Primary Season Is Here and Our Elections Remain Vulnerable

State officials say $380 million Congress provided for machine upgrades isn't enough.

Along with serving as tests of voter unrest with President Trump and the Republican Congress, today’s primary elections in North Carolina and three rust belt states — Indiana, Ohio, and West Virginia — provide a useful reminder that despite considerable progress toward modernization in recent months, the machinery of our elections remains rickety across much of the nation.

Bloomberg News reports this morning that despite a coming injection of federal funds — $380 million in the budget Congress approved earlier this Spring — most states that have not already replaced outmoded voting equipment will not be able to do so before the November election.

Eleven states still use paperless voting machines, the kind judged most vulnerable to hacking, and the nation’s top intelligence officials have warned Congress that Russian hackers continue to look for ways to penetrate U.S. election systems. In 2016, the vandals are believed to have targeted voting systems in at least 21 states, though officials insist there is no evidence they altered vote totals,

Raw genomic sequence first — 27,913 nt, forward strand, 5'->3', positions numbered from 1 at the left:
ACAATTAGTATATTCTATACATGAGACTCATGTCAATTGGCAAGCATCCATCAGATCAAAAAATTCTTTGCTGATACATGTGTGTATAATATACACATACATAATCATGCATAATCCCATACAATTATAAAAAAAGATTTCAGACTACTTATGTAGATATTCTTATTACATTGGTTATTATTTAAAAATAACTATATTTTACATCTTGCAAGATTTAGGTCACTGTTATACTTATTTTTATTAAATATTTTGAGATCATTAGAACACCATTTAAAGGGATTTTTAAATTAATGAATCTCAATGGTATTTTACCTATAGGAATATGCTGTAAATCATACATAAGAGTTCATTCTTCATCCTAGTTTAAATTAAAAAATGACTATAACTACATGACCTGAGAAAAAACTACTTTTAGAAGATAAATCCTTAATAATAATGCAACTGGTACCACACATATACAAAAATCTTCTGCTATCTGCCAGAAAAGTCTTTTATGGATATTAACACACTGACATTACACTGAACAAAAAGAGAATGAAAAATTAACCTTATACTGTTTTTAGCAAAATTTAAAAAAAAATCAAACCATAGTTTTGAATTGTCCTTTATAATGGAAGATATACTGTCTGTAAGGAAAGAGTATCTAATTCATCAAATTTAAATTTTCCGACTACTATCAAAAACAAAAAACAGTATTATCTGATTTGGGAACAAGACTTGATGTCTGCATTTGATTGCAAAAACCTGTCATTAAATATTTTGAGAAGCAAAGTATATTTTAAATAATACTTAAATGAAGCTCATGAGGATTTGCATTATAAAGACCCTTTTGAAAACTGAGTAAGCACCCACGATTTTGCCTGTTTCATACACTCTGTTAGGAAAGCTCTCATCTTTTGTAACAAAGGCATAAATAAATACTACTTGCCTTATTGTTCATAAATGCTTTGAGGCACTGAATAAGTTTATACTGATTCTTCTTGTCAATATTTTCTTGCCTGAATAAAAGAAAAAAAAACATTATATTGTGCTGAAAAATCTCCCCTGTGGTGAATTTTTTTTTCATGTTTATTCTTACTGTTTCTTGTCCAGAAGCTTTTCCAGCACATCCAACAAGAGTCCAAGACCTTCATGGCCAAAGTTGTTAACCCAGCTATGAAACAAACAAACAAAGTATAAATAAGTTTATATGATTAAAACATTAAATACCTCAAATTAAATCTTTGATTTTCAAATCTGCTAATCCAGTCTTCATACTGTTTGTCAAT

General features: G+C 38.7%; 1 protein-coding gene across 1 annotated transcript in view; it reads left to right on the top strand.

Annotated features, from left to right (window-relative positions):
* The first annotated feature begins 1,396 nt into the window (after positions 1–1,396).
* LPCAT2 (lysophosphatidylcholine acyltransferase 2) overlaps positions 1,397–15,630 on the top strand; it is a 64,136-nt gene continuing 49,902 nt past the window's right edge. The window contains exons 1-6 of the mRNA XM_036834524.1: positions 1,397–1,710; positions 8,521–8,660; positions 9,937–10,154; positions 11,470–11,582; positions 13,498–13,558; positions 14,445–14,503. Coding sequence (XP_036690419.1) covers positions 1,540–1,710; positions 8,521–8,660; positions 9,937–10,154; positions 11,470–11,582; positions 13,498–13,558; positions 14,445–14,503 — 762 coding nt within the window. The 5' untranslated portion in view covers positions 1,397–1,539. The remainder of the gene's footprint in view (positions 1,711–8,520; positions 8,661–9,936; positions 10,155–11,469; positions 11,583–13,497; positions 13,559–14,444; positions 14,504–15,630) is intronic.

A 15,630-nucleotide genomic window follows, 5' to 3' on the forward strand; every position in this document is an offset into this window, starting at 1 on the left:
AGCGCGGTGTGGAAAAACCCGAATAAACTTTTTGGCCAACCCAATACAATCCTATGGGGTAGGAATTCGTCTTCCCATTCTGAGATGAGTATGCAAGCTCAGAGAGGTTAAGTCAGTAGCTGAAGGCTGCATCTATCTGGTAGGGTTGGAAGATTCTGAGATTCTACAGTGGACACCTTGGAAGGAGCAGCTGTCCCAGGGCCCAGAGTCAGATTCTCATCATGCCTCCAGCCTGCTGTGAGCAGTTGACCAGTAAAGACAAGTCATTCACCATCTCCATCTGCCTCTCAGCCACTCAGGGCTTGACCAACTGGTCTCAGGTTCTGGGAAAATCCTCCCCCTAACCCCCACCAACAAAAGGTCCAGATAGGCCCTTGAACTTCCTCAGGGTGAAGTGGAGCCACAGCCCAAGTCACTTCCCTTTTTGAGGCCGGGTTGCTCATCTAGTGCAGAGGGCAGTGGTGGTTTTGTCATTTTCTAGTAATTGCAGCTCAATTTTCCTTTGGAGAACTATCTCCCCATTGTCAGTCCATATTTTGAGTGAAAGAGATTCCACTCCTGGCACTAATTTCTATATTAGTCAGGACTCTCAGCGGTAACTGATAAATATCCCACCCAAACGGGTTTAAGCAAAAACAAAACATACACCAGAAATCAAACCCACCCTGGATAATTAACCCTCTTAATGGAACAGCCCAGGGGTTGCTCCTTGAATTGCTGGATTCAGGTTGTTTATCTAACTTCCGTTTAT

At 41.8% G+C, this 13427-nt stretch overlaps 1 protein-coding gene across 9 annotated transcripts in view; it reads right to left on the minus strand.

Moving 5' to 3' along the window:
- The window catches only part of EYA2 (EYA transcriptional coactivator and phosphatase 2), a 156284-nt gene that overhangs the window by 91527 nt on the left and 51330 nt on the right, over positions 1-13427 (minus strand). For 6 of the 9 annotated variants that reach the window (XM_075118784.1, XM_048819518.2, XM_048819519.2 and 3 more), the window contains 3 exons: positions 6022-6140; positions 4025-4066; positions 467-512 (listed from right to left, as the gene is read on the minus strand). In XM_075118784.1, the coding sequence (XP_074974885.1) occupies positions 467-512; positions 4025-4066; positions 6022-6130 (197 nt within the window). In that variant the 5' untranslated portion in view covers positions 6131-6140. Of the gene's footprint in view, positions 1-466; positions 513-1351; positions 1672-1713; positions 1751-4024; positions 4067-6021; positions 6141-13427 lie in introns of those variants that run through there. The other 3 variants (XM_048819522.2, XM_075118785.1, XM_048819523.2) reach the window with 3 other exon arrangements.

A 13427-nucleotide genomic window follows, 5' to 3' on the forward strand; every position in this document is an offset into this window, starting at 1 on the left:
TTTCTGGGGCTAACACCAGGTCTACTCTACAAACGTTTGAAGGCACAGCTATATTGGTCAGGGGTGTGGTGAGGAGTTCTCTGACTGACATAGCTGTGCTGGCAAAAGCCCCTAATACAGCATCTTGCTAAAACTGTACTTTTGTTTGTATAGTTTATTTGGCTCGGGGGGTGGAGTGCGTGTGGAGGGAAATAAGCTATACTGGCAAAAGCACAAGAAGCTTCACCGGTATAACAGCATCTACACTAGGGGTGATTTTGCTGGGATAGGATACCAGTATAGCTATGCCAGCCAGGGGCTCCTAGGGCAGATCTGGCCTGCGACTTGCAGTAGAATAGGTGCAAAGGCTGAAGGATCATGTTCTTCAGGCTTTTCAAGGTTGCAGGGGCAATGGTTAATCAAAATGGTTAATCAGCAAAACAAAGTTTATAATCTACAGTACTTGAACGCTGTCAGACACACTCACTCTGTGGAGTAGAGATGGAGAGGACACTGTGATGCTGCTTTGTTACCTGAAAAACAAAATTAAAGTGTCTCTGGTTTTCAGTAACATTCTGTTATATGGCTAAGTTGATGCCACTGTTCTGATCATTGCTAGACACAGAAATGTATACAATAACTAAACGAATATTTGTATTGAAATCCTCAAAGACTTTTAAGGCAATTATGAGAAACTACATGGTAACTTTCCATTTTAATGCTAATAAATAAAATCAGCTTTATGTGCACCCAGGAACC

Cybersecurity experts are pushing states to shift to paper ballots, which can be audited after the election to verify that the results reported on Election Night reflect the actual vote.

The Bloomberg account focuses on work to upgrade election systems in Pennsylvania, where the congressional primary is set for next Tuesday, May 15. The state government has mandated that all voting machines produce a verifiable paper record, but the requirement does not take effect until the end of 2019.

Pennsylvanians got a reminder of the importance of verifiable vote counts in March, when Democrat Conor Lamb won a special election in the 18th Congressional District. Lamb ran just 800 votes ahead of Republican candidate Rick Saccone; the lack of a paper record left officials with no way to verify the accuracy of the count. Lamb and Saccone, now in separate districts thanks to a court-ordered redistricting, are running again this fall.

Pennsylvania’s share of the election aid Congress approved this year is about $14 million but state officials estimate that replacing all their outmoded voting machines could cost up to $150 million.

Other states face similar gaps between the money needed and what’s available. Louisiana, which will receive about $6 million, says it needs up to $60 million, for example.